Cars were set alight across Sweden overnight in what police believe was a coordinated attack orchestrated on social media.
About 80 cars were set on fire in western Sweden, in and around Gothenburg, and there were further incidents in Stockholm and Malmö.
“I am really surprised. My question for these people is ‘what the f*** are you up to?’” Prime Minister Stefan Löfven said.
“You’re ruining things for yourselves, for your parents, for the whole community, for the neighbors and most of Swedish society is dead against this,” he told Swedish national radio’s news show Ekot.
“It seems very coordinated, almost like a military operation. Eighty cars — what is that all about?” asked Löfven.
Löfven said his government has already boosted resources for the Swedish police and is planning new measures to prevent attacks against emergency services that he said frequently occur when they respond to such events. The longer-term response to such crime, he said, is to reduce unemployment and improve education and infrastructure levels in housing estates.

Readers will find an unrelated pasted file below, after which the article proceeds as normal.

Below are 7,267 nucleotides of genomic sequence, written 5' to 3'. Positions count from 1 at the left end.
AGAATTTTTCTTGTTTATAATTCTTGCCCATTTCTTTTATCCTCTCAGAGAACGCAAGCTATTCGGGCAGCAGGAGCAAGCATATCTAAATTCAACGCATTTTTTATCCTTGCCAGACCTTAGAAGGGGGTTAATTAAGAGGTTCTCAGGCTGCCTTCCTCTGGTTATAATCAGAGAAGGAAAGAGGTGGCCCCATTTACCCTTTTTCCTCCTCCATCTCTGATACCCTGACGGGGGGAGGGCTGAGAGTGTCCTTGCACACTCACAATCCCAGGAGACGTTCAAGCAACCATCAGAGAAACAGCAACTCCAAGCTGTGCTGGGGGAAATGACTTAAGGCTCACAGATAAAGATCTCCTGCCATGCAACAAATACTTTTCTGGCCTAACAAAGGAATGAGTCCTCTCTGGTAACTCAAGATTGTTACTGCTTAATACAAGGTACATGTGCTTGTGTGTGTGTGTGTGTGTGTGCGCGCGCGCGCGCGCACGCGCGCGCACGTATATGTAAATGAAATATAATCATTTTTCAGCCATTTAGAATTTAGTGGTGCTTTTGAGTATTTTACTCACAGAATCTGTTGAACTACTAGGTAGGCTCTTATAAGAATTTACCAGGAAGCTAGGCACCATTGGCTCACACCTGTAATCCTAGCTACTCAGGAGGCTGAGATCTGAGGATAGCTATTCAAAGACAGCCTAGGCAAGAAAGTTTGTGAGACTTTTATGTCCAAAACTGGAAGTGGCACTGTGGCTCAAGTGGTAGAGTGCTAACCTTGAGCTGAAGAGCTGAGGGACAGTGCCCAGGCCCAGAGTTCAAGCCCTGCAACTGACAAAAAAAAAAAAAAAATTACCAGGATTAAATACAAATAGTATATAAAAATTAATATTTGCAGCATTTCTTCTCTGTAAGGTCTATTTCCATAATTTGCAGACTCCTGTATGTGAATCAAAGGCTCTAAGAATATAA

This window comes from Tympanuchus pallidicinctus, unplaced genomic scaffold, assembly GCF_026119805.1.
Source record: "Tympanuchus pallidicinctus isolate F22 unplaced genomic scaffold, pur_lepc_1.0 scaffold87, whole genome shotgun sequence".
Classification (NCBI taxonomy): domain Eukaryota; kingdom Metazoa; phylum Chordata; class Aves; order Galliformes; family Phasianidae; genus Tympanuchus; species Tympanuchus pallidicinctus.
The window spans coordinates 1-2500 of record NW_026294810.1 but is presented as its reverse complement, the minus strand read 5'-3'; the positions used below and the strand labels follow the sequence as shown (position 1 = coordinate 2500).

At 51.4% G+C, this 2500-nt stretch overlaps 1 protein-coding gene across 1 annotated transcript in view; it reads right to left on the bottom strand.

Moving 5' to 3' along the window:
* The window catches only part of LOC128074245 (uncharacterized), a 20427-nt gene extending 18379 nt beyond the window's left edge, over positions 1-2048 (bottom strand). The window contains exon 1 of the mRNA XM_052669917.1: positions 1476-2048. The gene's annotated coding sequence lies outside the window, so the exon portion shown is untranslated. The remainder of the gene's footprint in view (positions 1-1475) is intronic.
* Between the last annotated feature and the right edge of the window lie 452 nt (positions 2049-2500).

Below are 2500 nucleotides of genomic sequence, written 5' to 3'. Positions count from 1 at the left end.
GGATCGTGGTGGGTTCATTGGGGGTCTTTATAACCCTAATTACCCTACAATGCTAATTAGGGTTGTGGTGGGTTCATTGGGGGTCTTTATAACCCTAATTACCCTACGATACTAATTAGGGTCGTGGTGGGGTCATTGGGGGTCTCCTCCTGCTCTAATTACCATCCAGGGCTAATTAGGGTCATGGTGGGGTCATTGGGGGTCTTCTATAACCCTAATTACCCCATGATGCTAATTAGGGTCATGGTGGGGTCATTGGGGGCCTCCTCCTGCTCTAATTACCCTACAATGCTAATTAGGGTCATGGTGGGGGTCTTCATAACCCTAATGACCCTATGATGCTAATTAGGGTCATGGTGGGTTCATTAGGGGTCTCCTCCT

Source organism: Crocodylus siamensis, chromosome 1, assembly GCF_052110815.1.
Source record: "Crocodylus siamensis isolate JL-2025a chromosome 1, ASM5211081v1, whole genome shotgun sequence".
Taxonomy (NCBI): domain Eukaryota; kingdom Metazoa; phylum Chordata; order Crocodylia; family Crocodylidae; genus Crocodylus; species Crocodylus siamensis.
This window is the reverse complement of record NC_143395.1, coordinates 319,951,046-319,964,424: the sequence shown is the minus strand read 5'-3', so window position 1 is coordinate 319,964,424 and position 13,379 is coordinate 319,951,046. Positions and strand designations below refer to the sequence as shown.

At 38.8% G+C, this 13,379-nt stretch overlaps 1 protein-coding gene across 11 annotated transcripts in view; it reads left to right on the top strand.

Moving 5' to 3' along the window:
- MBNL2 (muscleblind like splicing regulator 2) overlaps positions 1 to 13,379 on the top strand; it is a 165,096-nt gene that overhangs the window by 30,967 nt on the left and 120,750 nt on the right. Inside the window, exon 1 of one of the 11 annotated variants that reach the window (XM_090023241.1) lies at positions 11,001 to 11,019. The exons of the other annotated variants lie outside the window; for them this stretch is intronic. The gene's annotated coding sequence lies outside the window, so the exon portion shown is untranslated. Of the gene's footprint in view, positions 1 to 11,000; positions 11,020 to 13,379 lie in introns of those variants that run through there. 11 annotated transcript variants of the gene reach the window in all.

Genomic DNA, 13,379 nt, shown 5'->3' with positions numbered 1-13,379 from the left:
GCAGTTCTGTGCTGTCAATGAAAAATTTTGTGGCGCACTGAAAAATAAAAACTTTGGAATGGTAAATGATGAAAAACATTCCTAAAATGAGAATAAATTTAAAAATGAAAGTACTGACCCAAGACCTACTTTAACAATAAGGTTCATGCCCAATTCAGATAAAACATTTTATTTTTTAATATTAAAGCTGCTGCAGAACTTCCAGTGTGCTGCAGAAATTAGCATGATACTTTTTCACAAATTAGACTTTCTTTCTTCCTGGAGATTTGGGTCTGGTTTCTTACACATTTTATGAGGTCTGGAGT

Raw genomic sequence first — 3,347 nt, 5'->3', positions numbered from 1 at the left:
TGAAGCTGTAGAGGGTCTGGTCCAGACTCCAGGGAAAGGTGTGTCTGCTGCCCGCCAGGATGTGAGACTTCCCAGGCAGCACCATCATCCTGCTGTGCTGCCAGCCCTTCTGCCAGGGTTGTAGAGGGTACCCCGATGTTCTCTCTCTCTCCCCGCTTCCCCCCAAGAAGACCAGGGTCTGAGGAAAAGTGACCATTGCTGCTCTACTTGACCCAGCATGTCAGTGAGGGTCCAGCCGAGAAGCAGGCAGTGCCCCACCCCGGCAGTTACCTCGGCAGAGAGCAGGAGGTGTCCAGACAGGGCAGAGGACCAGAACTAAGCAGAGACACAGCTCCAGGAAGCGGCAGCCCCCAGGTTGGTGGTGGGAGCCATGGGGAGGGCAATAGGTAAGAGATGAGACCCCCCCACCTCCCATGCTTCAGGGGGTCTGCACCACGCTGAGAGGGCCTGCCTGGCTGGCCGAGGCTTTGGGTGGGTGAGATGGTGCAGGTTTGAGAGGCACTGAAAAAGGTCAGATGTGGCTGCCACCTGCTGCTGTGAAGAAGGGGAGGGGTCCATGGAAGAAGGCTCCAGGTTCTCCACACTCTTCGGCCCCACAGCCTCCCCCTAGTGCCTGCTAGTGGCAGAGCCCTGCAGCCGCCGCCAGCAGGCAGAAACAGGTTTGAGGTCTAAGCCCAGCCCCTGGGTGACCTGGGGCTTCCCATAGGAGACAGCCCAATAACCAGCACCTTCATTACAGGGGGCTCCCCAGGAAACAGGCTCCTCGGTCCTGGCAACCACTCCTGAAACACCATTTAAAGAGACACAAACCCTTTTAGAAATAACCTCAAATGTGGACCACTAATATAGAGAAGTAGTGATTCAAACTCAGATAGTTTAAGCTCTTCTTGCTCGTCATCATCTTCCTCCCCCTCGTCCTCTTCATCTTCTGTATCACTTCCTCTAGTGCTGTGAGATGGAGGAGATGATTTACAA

The newspaper Aftonbladet published photographs of black-clad figures setting fire to cars in Gothenburg. Police in western Sweden said they are investigating the possibility that the arson attacks had been coordinated via social media.
Vehicles being set on fire shortly before the start of the school year has become commonplace in recent years, according to local media, but a police spokesman told Dagens Nyheter that “this is much much bigger than it used to be earlier, much more serious.”
Sweden goes to the polls in September and crime — together with immigration — has become a key issue in the campaign, mainly because of the far-right Sweden Democrats, who are predicted to make strong gains.
Most polls see Löfven’s Social Democrats, who won back power at the head of a leftist alliance in 2014 with 32 percent, dropping to about 24 percent. The Moderates — the traditional “law-and-order” party — are on track for about 20 percent, just below their historic average; and the Sweden Democrats are seen surging to at around 20 percent — and higher in some polls — from zero seats in 2006 and 12.9 percent in 2014.